As the year comes to a close, it’s a great time to reflect on some of the strongest real estate changes and surprises in 2016. Let’s look at five trends that homebuyers and sellers should take note of as they look to the future of real estate transactions in the U.S.
1. Flipping homes is still hot.
The second quarter of 2016 hit a six-year high for flips, according to ATTOM Data Solutions. The organization fused nationwide property data to produce the latest U.S. Home Flipping Report. While figures fell slightly in the third quarter this year, down to 5.1 from 5.6 percent of all single-family and condo sales, the market is still ripe for flippers, especially in markets with low inventory and rising home prices. However such a tight market produces fewer deals and stronger competition, which may pose a serious challenge for those new to flipping a home.
2. First-time and millennial buyers surged.
The segment of the future buying pool that identified themselves as first-time homebuyers grew from 33% in Q3 of 2015 to 52% in the same quarter a year later, according to home surveys from Realtor.com. Older millennials (age 25 to 34), which dominate this fragment of the market, say they have specific goals when purchasing a home. Sellers should be aware of these purchasing priorities: privacy, family needs and wealth accumulation through home ownership. The features they want most in a home? Quality construction, larger yards and safe neighborhoods.
3. Tight inventories continue.
One of the toughest developments for buyers is a continued short supply of homes on the market, which according to Lawrence Yun, chief economist for the National Association of Realtors, is poised to continue for a few more years. As of the close of October 2016, there were just over 2 million homes listed for sale in the U.S. That represents a little over a 4-month supply, when the market requires closer to a 6- or 7-month supply for balance. Limited inventory reflects lower new-home construction offset by the number of older, uninhabitable homes that are removed each year. Unfortunately reduced supply means home prices continue to outpace Americans’ income growth, a trend that may continue for some time.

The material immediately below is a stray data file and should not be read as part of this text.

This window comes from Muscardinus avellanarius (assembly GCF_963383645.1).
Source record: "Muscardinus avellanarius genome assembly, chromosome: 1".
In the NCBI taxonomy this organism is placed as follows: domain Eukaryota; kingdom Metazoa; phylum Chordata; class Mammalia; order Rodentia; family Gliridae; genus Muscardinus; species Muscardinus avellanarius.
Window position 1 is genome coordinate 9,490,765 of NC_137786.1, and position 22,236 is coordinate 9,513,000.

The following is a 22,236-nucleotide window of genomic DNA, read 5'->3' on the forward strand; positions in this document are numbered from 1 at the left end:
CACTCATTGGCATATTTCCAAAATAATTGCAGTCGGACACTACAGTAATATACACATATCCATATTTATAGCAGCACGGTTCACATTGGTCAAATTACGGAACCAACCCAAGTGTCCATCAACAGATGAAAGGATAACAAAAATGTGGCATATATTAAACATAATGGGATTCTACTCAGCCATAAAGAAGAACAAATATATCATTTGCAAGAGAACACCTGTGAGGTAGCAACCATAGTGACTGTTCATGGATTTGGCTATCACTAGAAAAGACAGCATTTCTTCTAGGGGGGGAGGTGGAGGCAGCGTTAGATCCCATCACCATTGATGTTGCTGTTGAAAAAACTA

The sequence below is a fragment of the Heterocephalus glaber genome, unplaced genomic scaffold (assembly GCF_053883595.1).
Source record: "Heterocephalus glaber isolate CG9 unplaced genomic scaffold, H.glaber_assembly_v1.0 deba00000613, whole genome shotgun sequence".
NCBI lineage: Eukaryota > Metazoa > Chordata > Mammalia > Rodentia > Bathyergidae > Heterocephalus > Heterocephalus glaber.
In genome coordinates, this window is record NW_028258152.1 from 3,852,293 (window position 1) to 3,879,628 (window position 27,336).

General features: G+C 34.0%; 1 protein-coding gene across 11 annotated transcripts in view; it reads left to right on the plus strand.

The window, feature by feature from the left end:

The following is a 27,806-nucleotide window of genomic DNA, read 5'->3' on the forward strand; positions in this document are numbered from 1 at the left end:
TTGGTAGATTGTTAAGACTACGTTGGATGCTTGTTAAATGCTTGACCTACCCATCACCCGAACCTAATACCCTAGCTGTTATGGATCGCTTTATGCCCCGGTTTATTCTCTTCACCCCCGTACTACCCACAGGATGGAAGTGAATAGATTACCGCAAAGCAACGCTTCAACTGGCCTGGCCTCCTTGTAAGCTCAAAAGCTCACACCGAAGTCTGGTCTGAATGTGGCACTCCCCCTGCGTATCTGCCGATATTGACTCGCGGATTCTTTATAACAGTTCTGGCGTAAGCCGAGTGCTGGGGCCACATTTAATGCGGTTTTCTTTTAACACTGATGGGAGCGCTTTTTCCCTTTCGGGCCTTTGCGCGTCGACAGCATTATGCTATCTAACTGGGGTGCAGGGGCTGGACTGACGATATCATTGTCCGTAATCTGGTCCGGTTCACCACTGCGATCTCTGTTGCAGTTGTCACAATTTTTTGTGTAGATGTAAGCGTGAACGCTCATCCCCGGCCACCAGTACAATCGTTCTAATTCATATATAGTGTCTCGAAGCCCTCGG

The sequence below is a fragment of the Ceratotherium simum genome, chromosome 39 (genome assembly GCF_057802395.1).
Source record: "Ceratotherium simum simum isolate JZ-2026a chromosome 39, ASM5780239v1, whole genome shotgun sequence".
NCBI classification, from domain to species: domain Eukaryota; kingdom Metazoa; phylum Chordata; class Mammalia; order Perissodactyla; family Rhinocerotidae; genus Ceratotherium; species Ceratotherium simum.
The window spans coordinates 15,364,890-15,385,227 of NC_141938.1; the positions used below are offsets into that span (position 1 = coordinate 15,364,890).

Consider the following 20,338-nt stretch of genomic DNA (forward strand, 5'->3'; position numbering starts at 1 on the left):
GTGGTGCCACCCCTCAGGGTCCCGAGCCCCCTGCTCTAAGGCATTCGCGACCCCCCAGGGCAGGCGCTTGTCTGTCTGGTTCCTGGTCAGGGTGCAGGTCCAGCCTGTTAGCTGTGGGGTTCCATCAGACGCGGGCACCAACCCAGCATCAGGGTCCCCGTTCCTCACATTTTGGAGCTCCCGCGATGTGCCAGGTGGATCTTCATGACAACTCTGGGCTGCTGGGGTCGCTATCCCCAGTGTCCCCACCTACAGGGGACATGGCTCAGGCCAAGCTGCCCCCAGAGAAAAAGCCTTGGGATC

4. Sellers market makes buyers savvier.
By now people have become accustomed to a stunted supply of homes. But that doesn’t mean U.S. buyers are willing to wait to find the home of their dreams. In what’s clearly a seller’s market, buyers are now forced to become savvier about purchasing strategies. Surviving in a market where sellers have the power means serious homebuyers must be “on call” at all times with paperwork, including mortgage pre-approval and proof of funds, in hand. Other rules for homebuyers include avoiding the lowball offer, which sellers are under no pressure to take; limiting the number of contingencies with an offer on a home; and considering new compromises, such as looking at properties outside of priority or prime locations.
5. Outdoor remodeling showed big returns.
In the homeowner category, upgrading “outside the box” gained traction in this year. According to the 2016 Remodeling Impact Report: Outdoor Features, improvements outside the home lead to strong emotional and financial rewards. Not only do curb-appeal projects continue to increase resale value, but they also seem to boost the happiness factor of people planning to stay in their homes. Lawn seeding, a routine law-care program and upgrading existing landscaping with sod lawn were among the most cost-effective outdoor remodels.
These are just a few of the macro trends that will continue to shape the future real estate market. We’ll be watching how these shifts continue to play out—and impact homeowners, investors, buyers and renters—in 2017.